Study Objectives: The diagnosis of insomnia rests on selfreport of difficulty initiating or maintaining sleep. However, subjective reports may be unreliable, and possibly may vary by the method of inquiry. We investigated this possibility by comparing within-individual response to direct versus indirect time queries after overnight polysomnography. Methods: We obtained self-reported sleep-wake times via morning questionnaires in 879 consecutive adult diagnostic polysomnograms. Responses were compared within subjects (direct versus indirect query) and across groups defined by apnea-hypopnea index and by self-reported insomnia symptoms in presleep questionnaires. Direct queries required a time duration response, while indirect queries required clock times from which we calculated time durations. Results: Direct and indirect queries of sleep latency were the same in only 41% of cases, and total sleep time queries matched in only 5.4%. For both latency and total sleep, the most common discrepancy involved the indirect value being larger than the direct response. The discrepancy between direct and indirect queries was not related to objective sleep metrics. The degree of discrepancy was not related to the presence of insomnia symptoms, although patients reporting insomnia symptoms showed underestimation of total sleep duration by direct response. Conclusions: Self-reported sleep latency and total sleep time are often internally inconsistent when comparing direct and indirect survey queries of each measure. These discrepancies represent substantive challenges to effective clinical practice, particularly when diagnosis and management depends on self-reported sleep patterns, as with insomnia. Although selfreported sleep-wake times remains fundamental to clinical practice, objective measures provide clinically relevant adjunctive information.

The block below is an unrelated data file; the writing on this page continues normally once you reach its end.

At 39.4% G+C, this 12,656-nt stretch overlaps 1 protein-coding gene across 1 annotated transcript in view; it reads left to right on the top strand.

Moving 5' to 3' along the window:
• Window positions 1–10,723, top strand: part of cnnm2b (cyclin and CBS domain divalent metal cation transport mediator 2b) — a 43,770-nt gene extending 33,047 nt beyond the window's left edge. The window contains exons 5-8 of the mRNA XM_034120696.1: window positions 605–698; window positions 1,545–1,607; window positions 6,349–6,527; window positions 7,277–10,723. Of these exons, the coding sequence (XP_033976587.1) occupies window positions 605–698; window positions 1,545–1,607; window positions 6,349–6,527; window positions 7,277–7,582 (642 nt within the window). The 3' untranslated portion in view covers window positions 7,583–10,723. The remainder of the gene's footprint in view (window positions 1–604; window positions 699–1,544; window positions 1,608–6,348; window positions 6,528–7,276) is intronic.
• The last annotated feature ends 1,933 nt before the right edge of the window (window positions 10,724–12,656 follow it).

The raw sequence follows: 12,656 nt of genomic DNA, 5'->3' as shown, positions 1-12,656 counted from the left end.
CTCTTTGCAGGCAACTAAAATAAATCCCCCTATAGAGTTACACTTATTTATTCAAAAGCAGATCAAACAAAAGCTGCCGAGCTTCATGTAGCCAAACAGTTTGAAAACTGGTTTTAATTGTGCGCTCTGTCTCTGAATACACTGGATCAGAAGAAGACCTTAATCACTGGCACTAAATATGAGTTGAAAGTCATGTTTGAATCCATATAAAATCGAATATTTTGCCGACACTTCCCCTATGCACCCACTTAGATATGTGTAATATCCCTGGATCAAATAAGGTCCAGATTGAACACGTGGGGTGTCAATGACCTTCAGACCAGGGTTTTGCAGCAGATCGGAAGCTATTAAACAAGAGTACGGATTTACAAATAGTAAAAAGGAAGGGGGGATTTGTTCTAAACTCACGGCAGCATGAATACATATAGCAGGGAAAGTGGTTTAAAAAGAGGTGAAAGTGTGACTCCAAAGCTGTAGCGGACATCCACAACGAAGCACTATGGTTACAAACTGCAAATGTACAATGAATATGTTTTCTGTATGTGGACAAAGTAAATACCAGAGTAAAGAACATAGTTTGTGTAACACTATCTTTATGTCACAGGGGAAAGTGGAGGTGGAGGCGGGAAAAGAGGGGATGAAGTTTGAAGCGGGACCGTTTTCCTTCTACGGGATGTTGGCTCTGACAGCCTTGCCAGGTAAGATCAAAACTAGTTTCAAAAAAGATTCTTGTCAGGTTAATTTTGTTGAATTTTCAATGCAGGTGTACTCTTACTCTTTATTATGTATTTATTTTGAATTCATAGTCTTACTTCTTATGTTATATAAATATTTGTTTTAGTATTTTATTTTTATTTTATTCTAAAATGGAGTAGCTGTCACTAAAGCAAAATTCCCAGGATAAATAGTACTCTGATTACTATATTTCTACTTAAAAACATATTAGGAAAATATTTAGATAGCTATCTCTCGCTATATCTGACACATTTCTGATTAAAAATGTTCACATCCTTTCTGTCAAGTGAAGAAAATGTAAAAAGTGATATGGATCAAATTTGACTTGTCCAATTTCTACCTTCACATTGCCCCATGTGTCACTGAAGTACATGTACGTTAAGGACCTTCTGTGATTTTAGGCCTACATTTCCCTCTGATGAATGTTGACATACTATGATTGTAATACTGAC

- Time perception
ASJC Scopus subject areas
- Pulmonary and Respiratory Medicine
- Clinical Neurology